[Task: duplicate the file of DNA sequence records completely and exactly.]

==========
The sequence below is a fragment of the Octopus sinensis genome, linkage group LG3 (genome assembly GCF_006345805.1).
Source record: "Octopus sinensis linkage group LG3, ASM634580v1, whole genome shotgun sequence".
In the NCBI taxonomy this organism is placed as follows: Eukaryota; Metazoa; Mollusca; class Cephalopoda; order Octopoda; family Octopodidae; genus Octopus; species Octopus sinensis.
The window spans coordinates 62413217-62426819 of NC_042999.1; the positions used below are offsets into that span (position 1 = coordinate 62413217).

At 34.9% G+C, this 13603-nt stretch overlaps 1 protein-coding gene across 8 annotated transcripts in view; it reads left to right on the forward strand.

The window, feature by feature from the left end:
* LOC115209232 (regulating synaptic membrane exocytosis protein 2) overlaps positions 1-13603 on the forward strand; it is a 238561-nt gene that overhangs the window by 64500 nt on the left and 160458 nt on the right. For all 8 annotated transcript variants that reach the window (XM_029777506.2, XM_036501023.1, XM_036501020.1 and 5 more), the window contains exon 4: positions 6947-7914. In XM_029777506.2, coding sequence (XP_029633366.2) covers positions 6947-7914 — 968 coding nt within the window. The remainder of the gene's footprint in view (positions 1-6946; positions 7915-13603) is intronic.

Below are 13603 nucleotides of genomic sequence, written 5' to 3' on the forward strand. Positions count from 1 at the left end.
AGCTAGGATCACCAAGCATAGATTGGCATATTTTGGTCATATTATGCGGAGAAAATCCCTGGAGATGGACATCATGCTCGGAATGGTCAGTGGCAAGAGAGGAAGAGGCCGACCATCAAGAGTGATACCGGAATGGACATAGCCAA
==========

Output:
The sequence below is a fragment of the Octopus sinensis genome, linkage group LG3 (genome assembly GCF_006345805.1).
Source record: "Octopus sinensis linkage group LG3, ASM634580v1, whole genome shotgun sequence".
In the NCBI taxonomy this organism is placed as follows: Eukaryota; Metazoa; Mollusca; class Cephalopoda; order Octopoda; family Octopodidae; genus Octopus; species Octopus sinensis.
The window spans coordinates 62413217-62426819 of NC_042999.1; the positions used below are offsets into that span (position 1 = coordinate 62413217).

At 34.9% G+C, this 13603-nt stretch overlaps 1 protein-coding gene across 8 annotated transcripts in view; it reads left to right on the forward strand.

The window, feature by feature from the left end:
* LOC115209232 (regulating synaptic membrane exocytosis protein 2) overlaps positions 1-13603 on the forward strand; it is a 238561-nt gene that overhangs the window by 64500 nt on the left and 160458 nt on the right. For all 8 annotated transcript variants that reach the window (XM_029777506.2, XM_036501023.1, XM_036501020.1 and 5 more), the window contains exon 4: positions 6947-7914. In XM_029777506.2, coding sequence (XP_029633366.2) covers positions 6947-7914 — 968 coding nt within the window. The remainder of the gene's footprint in view (positions 1-6946; positions 7915-13603) is intronic.

Below are 13603 nucleotides of genomic sequence, written 5' to 3' on the forward strand. Positions count from 1 at the left end.
AGCTAGGATCACCAAGCATAGATTGGCATATTTTGGTCATATTATGCGGAGAAAATCCCTGGAGATGGACATCATGCTCGGAATGGTCAGTGGCAAGAGAGGAAGAGGCCGACCATCAAGAGTGATACCGGAATGGACATAGCCAA